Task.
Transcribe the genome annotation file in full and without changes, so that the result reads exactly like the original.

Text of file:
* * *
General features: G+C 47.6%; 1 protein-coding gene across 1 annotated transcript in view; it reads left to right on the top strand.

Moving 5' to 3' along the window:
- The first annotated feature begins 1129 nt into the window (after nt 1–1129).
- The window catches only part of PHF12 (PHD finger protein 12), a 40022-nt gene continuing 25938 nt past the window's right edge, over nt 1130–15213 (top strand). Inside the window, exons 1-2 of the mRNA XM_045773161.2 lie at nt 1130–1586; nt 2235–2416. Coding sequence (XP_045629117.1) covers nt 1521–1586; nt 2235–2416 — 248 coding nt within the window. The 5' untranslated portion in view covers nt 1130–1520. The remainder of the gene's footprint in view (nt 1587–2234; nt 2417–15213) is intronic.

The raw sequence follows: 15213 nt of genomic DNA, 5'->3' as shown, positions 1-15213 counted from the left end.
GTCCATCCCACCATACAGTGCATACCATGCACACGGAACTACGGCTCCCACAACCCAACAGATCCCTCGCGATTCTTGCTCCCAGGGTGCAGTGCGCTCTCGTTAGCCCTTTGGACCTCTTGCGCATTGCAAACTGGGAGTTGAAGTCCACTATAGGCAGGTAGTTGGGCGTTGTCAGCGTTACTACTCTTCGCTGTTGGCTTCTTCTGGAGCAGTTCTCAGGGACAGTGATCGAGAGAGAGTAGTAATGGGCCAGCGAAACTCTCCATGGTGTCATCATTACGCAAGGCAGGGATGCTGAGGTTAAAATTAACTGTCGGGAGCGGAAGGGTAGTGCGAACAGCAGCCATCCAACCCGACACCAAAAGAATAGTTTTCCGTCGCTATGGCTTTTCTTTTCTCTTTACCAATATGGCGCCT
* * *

General features: G+C 47.6%; 1 protein-coding gene across 1 annotated transcript in view; it reads left to right on the top strand.

Moving 5' to 3' along the window:
- The first annotated feature begins 1129 nt into the window (after nt 1–1129).
- The window catches only part of PHF12 (PHD finger protein 12), a 40022-nt gene continuing 25938 nt past the window's right edge, over nt 1130–15213 (top strand). Inside the window, exons 1-2 of the mRNA XM_045773161.2 lie at nt 1130–1586; nt 2235–2416. Coding sequence (XP_045629117.1) covers nt 1521–1586; nt 2235–2416 — 248 coding nt within the window. The 5' untranslated portion in view covers nt 1130–1520. The remainder of the gene's footprint in view (nt 1587–2234; nt 2417–15213) is intronic.

The raw sequence follows: 15213 nt of genomic DNA, 5'->3' as shown, positions 1-15213 counted from the left end.
GTCCATCCCACCATACAGTGCATACCATGCACACGGAACTACGGCTCCCACAACCCAACAGATCCCTCGCGATTCTTGCTCCCAGGGTGCAGTGCGCTCTCGTTAGCCCTTTGGACCTCTTGCGCATTGCAAACTGGGAGTTGAAGTCCACTATAGGCAGGTAGTTGGGCGTTGTCAGCGTTACTACTCTTCGCTGTTGGCTTCTTCTGGAGCAGTTCTCAGGGACAGTGATCGAGAGAGAGTAGTAATGGGCCAGCGAAACTCTCCATGGTGTCATCATTACGCAAGGCAGGGATGCTGAGGTTAAAATTAACTGTCGGGAGCGGAAGGGTAGTGCGAACAGCAGCCATCCAACCCGACACCAAAAGAATAGTTTTCCGTCGCTATGGCTTTTCTTTTCTCTTTACCAATATGGCGCCT